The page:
Len - Since I know you didn't like the last pick, I am sorry to hear that you are already skeptical about this one. I also like True Crime stuff, when it is written well, but I really found this book to be entirely different than true crime. Less a recitation of the facts and circumstances, and more a story of a mother and a family that are dealing with some pretty difficult issues with their child. Kinda like a Barbara Walters interview as opposed to a Frontline special.

What I found interesting is the perspective of the story - told completely through the mother's eyes,and I often found myself questionning the veracity of the narrator. In many ways, I think that the book speaks as much to the expectations and conflicts we all feel as the traditional parental roles have changed in the past 20 years.

10:10 AM  
Blogger Len said...

Pfo -

You're absloutely right. But it is all about reader relevance. I stand by what I said (if you take the view of the book as an explantion of WHY people make such decisions). When you read the book from the perspective you've outlined - I'm sure it's a fabulous read. But being a single guy with no kids, its just not the way I read a book. If that makes any sense.

I will say, however, that you are spot on with the point of view being very interesting. This is the main reason I do look forward to reading this book. I have step-cousin who was jailed several years ago for a double murder of a teenage girl and her father. Guilty as charged - no doubt about it. Now, I haven't kept in touch with that side of the family for nearly a decade. But I grew up knowing that kid and I look back and it doesn't surprise me where he ended (not that I knew he'd actually kill 2 people). But given his temper and rage as a kid, mostly unchecked by his parents, I can see it. I'd love to have seen how his parents viewed him growing up in their own words. Everything, I'm sure, through a rose-colored lens. We often hear the family members of such offenders being interview on TV wondering how they can possibly so supportive of such "monsters".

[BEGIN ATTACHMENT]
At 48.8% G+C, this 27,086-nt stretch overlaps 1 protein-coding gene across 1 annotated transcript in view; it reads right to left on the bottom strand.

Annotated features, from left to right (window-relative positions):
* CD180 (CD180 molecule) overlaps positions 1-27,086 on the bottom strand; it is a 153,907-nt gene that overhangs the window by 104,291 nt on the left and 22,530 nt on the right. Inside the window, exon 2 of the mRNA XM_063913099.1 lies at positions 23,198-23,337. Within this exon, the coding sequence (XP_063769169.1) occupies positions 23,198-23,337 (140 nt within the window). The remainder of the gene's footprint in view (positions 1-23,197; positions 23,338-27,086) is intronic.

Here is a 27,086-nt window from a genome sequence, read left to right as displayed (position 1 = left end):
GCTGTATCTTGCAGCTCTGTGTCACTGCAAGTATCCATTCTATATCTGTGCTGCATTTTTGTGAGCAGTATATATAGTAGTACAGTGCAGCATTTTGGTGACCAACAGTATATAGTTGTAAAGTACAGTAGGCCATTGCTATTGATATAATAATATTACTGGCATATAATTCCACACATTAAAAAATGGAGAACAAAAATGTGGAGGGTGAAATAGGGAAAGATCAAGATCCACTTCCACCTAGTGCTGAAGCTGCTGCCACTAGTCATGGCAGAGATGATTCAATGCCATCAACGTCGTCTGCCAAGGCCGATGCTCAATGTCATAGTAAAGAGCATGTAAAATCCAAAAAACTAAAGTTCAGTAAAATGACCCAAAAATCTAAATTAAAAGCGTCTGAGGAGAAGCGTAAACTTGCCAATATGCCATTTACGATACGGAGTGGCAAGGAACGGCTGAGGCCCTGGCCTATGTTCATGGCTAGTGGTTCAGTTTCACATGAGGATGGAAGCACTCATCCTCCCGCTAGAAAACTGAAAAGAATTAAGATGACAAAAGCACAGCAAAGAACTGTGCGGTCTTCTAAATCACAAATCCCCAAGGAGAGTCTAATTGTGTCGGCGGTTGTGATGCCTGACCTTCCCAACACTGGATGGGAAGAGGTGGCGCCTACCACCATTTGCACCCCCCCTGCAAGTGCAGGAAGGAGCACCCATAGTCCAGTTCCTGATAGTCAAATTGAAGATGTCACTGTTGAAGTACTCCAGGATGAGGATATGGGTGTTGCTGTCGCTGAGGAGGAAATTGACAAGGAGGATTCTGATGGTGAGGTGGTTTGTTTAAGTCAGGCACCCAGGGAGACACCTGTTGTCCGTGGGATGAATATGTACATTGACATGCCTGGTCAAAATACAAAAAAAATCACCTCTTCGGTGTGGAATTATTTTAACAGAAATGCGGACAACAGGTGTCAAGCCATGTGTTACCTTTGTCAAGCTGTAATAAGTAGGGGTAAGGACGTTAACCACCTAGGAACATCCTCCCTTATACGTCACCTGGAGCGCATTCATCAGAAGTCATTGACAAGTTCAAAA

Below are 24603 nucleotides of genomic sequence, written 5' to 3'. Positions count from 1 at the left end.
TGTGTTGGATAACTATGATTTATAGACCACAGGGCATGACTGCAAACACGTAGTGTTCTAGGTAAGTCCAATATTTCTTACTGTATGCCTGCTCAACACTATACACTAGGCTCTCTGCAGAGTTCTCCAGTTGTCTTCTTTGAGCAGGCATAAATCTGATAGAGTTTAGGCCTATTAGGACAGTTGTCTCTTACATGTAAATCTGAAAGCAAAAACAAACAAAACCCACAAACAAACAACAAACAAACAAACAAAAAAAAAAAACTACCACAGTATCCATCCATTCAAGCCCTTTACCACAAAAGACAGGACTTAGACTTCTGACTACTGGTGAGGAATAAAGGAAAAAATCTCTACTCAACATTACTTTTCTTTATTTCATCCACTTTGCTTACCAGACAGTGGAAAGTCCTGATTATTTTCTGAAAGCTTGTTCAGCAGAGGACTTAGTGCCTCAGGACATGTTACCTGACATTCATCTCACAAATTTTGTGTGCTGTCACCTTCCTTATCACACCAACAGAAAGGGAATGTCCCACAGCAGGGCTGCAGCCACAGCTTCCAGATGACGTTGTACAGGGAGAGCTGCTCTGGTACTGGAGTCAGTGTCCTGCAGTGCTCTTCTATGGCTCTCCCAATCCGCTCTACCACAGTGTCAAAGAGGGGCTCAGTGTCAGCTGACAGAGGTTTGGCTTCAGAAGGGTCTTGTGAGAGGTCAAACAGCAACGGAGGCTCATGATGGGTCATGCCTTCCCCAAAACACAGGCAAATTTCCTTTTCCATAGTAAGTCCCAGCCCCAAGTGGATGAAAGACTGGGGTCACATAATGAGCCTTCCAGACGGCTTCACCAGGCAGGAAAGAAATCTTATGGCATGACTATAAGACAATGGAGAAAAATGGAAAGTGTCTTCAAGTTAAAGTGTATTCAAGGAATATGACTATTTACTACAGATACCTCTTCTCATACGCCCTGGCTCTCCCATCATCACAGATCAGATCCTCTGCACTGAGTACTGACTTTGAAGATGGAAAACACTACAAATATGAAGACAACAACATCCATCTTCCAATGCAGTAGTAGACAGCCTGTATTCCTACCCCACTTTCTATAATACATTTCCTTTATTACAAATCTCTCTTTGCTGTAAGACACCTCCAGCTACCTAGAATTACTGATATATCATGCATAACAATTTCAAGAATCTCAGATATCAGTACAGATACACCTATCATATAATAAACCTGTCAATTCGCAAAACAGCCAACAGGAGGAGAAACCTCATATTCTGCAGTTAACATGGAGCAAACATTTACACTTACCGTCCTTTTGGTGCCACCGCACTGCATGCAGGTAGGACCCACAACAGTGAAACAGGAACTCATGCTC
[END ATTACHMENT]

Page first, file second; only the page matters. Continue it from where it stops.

So, I didn't mean to sound so negative in my last comments about this book. True - its probably not a book I'd have picked out on my own at the bookstore, but I'll see how it turns out.